Every new year offers us the chance to make changes in our lives. Big changes often start with small steps, so setting a daily intention can help you feel more in control of your life. Even something simple like deciding to have more patience during homework hour or vowing to drink your eight glasses of water can give you a sense of accomplishment that can lead to implementing big changes.
In addition to taking even small actions, here are 17 big changes you can make in the coming year.
1. Mend Those Fences
Holding a grudge is detrimental to your mental and physical health, so repairing relationships can be a huge benefit to your well-being. Part of the process might be learning how to apologize authentically or letting your guard down to accept the other person's outreach. Either way, mending fences is a solid way to start off the new year.
2. Look to the Light
It's easy to focus and obsess about things that are going wrong in our lives, but sometimes we need to look at our accomplishments and everything that's going right. Try this: Make it a point to tell one friend or family member something good that happened every week—just saying it out loud often helps us realize our strengths and the positive impact we're having on others.
3. Do You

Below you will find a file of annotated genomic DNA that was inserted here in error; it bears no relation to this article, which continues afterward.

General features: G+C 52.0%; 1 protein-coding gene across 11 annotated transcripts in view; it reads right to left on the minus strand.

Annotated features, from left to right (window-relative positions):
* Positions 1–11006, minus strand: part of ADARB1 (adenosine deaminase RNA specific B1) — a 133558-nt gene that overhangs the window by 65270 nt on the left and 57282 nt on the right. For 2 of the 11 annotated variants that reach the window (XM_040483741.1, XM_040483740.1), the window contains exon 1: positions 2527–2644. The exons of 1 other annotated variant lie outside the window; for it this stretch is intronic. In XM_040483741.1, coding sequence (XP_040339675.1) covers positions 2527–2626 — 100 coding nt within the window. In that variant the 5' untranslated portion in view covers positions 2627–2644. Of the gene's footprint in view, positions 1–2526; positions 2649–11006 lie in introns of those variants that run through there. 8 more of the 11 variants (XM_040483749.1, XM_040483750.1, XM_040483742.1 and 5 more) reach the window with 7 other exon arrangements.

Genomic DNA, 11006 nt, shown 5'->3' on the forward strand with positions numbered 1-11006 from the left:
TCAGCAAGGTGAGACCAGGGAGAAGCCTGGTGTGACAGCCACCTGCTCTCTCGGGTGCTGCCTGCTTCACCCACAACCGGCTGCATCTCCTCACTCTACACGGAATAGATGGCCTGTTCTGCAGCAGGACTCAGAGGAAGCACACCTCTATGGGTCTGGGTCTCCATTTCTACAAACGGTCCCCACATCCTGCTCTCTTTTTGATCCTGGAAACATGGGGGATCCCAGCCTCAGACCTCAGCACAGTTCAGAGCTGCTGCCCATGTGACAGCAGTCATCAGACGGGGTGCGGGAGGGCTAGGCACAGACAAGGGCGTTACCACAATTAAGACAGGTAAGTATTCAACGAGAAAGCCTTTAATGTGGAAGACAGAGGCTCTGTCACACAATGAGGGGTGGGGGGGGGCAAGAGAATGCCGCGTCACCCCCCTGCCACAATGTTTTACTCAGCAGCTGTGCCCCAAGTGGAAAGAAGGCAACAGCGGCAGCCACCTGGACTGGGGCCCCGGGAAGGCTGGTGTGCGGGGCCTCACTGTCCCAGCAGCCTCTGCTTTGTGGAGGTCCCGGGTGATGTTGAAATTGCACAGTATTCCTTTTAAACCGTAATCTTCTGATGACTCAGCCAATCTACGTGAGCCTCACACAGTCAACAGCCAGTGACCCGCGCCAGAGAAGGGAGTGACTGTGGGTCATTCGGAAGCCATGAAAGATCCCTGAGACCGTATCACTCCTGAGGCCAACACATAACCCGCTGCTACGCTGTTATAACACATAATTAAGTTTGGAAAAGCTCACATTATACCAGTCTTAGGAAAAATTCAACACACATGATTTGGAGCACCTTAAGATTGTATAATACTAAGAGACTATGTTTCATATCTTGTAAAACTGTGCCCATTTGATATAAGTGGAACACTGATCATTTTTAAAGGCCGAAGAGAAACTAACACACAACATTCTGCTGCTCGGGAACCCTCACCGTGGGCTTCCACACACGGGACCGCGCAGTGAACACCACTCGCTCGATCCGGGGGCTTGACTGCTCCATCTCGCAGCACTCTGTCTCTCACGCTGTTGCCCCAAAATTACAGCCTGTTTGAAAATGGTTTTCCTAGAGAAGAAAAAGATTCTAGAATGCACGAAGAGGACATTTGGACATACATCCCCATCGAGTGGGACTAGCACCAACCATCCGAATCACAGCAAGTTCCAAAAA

Make yourself a priority! Between work and family, it's easy to forget to take care of yourself. Wellness experts say it's important to spend quality time on yourself every day—just 10 minutes spent on a hobby, reading or meditating could reduce stress and improve your well-being. So, you do you!
4. Connect Yourself Before You Wreck Yourself
Consider making meaningful connections a top priority for the new year. According to health professionals, an increasing number of people in society feel lonely, which is taking a toll on mental and physical health. Reach out to people for your own well-being and to help others. You never know when someone is longing for a friend.
5. Lend a Hand
Besides just being awesome for the common good, volunteering can be good for your health. According to a recent study, lending a helping hand can lower blood pressure. It even shows that those who volunteer frequently live longer. So, if you don't want to do it for your fellow man, do it for yourself.
6. Make a Move
Hate your landlord? Your roommates? Your neighbors? Maybe it's time to make a move to a different apartment, a new neighborhood or even a different city. It could be a major change, but research suggests that relocating can be good for the soul. Some cities are more tolerant, more educated and have a greater number of creative people, and their residents are happier on average.
7. Free Yourself
In a dead-end romantic relationship? Your "bestie" always putting you down? Make the year all about taking a fresh, realistic look at your relationships. You can either fix what's wrong or let it go altogether. It might be painful, but you might also come away with a renewed, healthy connection or end up freeing yourself from some toxic bonds.
8. School Yourself
Who says you can't teach an old dog new tricks? (Not that we're calling you an old dog.) It's never too late to go back to school to complete an unfinished degree or earn an advanced one. In 2002, Steven Spielberg finally earned his final credit for his bachelor's degree at California State Long Beach, after writing a single term paper—37 years after he first enrolled.